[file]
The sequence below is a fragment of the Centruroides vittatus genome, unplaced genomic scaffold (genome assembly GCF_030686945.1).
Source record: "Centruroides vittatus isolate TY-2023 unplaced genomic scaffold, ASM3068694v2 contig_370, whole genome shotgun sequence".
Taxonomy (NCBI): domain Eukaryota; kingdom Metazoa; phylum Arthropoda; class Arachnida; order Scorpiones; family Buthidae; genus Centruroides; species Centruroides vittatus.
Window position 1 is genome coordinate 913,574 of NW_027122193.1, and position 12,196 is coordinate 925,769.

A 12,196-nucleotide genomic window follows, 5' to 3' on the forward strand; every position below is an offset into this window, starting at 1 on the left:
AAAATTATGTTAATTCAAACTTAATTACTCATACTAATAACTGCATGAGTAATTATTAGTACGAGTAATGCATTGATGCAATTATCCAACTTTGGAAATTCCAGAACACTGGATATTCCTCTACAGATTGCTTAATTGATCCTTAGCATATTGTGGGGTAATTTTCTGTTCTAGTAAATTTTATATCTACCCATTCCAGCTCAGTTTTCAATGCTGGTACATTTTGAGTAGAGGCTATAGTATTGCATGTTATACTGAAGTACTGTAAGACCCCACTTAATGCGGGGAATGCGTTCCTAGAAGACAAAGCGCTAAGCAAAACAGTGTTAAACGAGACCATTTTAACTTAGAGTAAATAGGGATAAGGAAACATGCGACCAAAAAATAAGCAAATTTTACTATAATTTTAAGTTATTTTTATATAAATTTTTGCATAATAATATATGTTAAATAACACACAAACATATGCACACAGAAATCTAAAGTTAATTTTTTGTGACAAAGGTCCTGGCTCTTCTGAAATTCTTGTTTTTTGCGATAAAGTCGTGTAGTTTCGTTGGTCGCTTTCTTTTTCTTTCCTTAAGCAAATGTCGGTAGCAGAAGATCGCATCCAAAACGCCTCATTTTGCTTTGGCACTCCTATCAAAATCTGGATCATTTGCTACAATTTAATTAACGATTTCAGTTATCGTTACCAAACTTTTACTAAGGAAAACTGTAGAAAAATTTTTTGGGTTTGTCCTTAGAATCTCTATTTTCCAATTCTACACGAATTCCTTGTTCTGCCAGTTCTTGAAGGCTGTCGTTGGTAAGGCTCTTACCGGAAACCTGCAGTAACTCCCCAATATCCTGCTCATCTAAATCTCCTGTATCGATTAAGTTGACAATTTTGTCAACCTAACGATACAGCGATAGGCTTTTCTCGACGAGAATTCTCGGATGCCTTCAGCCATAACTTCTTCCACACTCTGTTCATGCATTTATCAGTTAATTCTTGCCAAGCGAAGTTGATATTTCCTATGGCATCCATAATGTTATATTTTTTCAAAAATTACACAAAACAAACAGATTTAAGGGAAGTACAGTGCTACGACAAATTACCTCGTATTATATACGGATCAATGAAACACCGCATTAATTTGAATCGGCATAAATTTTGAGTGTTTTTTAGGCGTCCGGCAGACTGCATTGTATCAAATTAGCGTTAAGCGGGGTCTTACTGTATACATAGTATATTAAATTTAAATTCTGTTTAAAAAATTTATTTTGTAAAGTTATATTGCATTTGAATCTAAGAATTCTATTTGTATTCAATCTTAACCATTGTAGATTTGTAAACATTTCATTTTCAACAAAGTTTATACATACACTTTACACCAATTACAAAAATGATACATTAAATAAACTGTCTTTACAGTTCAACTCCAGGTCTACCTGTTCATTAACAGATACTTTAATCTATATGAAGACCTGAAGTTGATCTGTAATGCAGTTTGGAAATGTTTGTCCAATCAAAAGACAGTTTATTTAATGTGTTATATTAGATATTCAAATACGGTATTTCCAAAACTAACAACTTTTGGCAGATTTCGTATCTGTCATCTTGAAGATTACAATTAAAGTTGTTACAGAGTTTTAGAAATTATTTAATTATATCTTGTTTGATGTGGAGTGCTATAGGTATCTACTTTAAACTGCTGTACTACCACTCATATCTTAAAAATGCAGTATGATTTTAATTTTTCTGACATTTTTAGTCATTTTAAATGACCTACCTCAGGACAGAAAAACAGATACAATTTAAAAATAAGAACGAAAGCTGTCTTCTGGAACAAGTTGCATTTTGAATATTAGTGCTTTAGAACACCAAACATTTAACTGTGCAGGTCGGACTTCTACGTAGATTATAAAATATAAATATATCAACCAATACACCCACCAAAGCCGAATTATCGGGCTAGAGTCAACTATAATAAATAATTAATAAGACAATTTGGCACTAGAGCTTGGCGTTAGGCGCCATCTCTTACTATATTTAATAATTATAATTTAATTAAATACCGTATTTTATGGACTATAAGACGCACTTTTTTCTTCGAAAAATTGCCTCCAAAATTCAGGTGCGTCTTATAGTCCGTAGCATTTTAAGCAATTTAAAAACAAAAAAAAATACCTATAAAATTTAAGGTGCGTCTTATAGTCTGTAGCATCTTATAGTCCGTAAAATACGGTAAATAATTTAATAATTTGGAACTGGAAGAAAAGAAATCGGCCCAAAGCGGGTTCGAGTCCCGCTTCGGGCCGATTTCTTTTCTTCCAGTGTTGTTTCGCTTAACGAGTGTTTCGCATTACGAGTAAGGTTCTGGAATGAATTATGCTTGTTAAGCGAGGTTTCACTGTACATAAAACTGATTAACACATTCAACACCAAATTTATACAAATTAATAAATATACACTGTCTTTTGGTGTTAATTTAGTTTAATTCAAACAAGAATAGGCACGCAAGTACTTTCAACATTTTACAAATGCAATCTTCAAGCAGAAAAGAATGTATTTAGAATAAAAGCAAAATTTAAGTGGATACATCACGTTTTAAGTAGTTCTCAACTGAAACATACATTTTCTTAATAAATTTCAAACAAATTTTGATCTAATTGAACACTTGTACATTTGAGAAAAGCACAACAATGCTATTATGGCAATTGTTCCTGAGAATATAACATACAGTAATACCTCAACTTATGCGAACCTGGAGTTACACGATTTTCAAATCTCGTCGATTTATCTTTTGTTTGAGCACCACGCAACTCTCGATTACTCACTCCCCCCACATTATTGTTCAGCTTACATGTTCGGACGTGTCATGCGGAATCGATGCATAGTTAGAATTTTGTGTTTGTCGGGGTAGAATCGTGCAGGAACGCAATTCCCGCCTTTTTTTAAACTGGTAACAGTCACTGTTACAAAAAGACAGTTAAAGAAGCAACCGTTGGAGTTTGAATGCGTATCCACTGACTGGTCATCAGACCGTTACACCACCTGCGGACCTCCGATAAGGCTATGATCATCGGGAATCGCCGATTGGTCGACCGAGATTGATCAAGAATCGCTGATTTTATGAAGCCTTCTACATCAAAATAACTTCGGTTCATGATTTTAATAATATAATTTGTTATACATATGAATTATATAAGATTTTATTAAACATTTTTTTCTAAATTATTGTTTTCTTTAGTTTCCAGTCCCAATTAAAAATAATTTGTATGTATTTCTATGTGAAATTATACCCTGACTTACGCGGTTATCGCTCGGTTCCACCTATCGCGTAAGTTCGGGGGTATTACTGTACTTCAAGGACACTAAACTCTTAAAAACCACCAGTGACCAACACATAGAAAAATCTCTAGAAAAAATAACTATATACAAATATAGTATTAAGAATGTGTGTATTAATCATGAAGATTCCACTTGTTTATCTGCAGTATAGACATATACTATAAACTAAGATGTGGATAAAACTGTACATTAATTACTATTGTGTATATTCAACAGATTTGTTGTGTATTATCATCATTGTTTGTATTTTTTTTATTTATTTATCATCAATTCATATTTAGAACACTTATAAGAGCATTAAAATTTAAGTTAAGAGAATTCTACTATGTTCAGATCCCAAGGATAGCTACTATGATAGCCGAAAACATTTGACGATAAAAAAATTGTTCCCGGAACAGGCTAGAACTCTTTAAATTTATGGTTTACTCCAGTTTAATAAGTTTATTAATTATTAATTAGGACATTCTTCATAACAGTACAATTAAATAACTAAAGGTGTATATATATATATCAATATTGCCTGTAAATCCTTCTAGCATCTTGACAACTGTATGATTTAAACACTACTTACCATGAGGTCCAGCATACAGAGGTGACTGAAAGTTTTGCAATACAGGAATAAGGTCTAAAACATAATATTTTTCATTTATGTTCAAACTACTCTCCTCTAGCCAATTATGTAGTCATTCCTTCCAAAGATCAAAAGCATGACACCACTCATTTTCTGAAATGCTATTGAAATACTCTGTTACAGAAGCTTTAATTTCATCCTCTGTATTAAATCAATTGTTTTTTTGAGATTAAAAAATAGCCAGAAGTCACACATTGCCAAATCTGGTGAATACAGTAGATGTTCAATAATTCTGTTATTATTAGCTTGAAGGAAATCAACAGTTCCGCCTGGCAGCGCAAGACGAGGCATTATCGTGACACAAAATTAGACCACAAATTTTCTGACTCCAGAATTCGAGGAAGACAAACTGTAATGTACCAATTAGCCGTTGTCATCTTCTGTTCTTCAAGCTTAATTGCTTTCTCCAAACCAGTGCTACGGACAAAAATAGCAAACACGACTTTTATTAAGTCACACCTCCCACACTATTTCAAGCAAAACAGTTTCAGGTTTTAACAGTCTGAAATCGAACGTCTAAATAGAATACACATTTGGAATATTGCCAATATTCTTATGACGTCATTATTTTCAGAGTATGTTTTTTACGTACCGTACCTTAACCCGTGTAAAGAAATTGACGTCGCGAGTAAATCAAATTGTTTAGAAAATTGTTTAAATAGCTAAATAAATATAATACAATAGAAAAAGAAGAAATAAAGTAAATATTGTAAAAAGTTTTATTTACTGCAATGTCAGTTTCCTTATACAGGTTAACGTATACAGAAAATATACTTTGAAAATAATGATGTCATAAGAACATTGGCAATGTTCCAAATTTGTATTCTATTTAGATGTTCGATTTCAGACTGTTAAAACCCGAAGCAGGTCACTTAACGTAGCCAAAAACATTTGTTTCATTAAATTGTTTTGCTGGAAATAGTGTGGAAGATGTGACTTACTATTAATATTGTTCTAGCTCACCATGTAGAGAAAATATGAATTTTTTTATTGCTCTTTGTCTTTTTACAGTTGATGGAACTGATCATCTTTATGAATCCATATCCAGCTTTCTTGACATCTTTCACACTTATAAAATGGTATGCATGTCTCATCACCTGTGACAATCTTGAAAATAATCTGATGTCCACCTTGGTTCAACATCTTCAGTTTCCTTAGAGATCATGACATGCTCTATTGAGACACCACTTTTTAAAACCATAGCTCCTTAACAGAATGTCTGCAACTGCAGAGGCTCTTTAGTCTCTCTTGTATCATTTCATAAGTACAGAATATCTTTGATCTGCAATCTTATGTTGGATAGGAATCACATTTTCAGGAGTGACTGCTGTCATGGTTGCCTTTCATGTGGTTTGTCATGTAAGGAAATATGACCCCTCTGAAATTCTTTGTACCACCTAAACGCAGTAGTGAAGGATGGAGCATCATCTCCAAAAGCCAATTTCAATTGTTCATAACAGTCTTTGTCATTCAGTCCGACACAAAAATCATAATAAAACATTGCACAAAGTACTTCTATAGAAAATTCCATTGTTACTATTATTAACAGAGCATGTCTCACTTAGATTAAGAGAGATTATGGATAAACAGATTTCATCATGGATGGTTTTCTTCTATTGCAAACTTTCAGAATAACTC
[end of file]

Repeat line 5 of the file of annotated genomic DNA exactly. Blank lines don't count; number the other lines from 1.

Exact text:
A 12,196-nucleotide genomic window follows, 5' to 3' on the forward strand; every position below is an offset into this window, starting at 1 on the left: